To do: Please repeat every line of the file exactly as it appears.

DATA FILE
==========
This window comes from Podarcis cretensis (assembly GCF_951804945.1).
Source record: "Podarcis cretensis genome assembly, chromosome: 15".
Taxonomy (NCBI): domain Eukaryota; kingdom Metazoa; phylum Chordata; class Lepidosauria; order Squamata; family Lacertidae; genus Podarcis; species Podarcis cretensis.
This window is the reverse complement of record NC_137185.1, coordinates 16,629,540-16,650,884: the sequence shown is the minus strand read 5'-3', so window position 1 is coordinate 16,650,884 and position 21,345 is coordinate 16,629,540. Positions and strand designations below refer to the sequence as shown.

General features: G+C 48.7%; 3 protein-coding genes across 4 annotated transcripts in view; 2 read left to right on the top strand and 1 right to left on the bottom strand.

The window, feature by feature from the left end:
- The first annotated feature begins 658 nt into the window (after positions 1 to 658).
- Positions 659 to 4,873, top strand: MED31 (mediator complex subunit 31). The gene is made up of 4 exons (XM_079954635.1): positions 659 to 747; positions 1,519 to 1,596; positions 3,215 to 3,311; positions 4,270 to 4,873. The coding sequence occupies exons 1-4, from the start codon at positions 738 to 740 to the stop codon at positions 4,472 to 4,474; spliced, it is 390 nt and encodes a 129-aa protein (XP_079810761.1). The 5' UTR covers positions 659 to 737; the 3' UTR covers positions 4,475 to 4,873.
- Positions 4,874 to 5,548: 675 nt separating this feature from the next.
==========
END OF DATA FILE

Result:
This window comes from Podarcis cretensis (assembly GCF_951804945.1).
Source record: "Podarcis cretensis genome assembly, chromosome: 15".
Taxonomy (NCBI): domain Eukaryota; kingdom Metazoa; phylum Chordata; class Lepidosauria; order Squamata; family Lacertidae; genus Podarcis; species Podarcis cretensis.
This window is the reverse complement of record NC_137185.1, coordinates 16,629,540-16,650,884: the sequence shown is the minus strand read 5'-3', so window position 1 is coordinate 16,650,884 and position 21,345 is coordinate 16,629,540. Positions and strand designations below refer to the sequence as shown.

General features: G+C 48.7%; 3 protein-coding genes across 4 annotated transcripts in view; 2 read left to right on the top strand and 1 right to left on the bottom strand.

The window, feature by feature from the left end:
- The first annotated feature begins 658 nt into the window (after positions 1 to 658).
- Positions 659 to 4,873, top strand: MED31 (mediator complex subunit 31). The gene is made up of 4 exons (XM_079954635.1): positions 659 to 747; positions 1,519 to 1,596; positions 3,215 to 3,311; positions 4,270 to 4,873. The coding sequence occupies exons 1-4, from the start codon at positions 738 to 740 to the stop codon at positions 4,472 to 4,474; spliced, it is 390 nt and encodes a 129-aa protein (XP_079810761.1). The 5' UTR covers positions 659 to 737; the 3' UTR covers positions 4,475 to 4,873.
- Positions 4,874 to 5,548: 675 nt separating this feature from the next.